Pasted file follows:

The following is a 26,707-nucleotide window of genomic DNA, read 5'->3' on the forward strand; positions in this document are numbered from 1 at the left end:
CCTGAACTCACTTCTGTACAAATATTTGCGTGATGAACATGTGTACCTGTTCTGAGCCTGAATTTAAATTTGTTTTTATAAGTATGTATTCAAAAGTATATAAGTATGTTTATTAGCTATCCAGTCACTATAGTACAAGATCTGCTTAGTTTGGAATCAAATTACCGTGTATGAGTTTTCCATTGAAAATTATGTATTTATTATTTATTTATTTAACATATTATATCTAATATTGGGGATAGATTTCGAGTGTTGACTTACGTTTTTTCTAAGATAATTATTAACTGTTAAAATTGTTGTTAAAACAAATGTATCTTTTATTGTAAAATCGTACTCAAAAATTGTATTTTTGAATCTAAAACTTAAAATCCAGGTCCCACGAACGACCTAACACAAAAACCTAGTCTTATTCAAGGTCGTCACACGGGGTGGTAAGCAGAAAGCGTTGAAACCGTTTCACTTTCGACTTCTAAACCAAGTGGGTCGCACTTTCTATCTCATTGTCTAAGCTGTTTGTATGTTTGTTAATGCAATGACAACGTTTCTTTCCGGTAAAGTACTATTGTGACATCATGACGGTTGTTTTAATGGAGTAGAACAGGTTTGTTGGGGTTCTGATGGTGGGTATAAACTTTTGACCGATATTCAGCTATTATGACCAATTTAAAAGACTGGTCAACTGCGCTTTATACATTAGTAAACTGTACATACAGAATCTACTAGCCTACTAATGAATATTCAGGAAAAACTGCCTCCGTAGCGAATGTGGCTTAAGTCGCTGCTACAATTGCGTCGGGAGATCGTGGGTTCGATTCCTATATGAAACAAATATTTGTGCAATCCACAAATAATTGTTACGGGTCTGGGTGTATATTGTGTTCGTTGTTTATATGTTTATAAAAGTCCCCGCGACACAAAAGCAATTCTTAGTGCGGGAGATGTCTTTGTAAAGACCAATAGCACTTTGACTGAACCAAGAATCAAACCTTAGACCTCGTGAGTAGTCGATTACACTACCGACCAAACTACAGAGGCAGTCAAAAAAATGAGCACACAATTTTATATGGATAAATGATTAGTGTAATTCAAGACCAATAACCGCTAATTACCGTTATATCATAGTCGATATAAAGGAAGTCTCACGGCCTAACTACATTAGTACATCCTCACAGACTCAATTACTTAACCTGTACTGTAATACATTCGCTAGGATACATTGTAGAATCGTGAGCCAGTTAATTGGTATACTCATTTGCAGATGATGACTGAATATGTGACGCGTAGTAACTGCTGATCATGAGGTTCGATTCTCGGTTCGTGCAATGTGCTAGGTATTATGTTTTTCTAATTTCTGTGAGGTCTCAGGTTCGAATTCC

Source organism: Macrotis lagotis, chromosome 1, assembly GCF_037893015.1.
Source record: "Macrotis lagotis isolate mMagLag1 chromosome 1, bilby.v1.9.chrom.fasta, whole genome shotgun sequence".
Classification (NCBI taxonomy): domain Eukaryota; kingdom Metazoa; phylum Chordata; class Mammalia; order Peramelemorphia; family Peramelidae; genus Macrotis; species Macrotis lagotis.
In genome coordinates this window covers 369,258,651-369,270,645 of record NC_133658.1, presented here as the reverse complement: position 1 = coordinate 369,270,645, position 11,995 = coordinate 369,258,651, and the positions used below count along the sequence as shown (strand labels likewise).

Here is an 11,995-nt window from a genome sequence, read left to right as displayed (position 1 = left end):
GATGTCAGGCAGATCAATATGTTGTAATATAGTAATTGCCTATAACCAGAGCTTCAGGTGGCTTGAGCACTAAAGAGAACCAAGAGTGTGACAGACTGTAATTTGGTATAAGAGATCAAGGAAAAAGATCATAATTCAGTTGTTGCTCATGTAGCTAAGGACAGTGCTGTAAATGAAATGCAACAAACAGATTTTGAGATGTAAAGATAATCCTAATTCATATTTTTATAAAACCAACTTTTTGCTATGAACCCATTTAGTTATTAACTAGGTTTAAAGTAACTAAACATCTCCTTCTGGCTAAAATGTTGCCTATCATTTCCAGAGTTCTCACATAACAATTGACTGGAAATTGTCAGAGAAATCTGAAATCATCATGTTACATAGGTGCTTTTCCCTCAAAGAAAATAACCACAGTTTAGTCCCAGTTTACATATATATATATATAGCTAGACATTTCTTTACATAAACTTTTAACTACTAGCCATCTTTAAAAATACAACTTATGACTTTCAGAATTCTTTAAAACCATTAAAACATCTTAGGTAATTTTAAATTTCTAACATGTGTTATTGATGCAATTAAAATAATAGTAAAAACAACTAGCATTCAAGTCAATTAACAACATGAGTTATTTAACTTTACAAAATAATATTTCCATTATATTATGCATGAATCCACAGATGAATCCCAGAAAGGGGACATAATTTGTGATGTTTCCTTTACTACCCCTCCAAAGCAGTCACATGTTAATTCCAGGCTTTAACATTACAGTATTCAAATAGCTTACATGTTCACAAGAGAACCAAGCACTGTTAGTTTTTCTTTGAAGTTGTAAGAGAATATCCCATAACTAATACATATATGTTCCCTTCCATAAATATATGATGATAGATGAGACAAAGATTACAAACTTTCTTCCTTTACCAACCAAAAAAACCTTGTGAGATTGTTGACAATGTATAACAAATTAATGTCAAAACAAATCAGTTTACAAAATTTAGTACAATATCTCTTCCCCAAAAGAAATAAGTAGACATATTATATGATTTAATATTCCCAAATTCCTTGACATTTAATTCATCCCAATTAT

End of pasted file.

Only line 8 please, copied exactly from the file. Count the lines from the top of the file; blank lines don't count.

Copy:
GATGTCAGGCAGATCAATATGTTGTAATATAGTAATTGCCTATAACCAGAGCTTCAGGTGGCTTGAGCACTAAAGAGAACCAAGAGTGTGACAGACTGTAATTTGGTATAAGAGATCAAGGAAAAAGATCATAATTCAGTTGTTGCTCATGTAGCTAAGGACAGTGCTGTAAATGAAATGCAACAAACAGATTTTGAGATGTAAAGATAATCCTAATTCATATTTTTATAAAACCAACTTTTTGCTATGAACCCATTTAGTTATTAACTAGGTTTAAAGTAACTAAACATCTCCTTCTGGCTAAAATGTTGCCTATCATTTCCAGAGTTCTCACATAACAATTGACTGGAAATTGTCAGAGAAATCTGAAATCATCATGTTACATAGGTGCTTTTCCCTCAAAGAAAATAACCACAGTTTAGTCCCAGTTTACATATATATATATATAGCTAGACATTTCTTTACATAAACTTTTAACTACTAGCCATCTTTAAAAATACAACTTATGACTTTCAGAATTCTTTAAAACCATTAAAACATCTTAGGTAATTTTAAATTTCTAACATGTGTTATTGATGCAATTAAAATAATAGTAAAAACAACTAGCATTCAAGTCAATTAACAACATGAGTTATTTAACTTTACAAAATAATATTTCCATTATATTATGCATGAATCCACAGATGAATCCCAGAAAGGGGACATAATTTGTGATGTTTCCTTTACTACCCCTCCAAAGCAGTCACATGTTAATTCCAGGCTTTAACATTACAGTATTCAAATAGCTTACATGTTCACAAGAGAACCAAGCACTGTTAGTTTTTCTTTGAAGTTGTAAGAGAATATCCCATAACTAATACATATATGTTCCCTTCCATAAATATATGATGATAGATGAGACAAAGATTACAAACTTTCTTCCTTTACCAACCAAAAAAACCTTGTGAGATTGTTGACAATGTATAACAAATTAATGTCAAAACAAATCAGTTTACAAAATTTAGTACAATATCTCTTCCCCAAAAGAAATAAGTAGACATATTATATGATTTAATATTCCCAAATTCCTTGACATTTAATTCATCCCAATTAT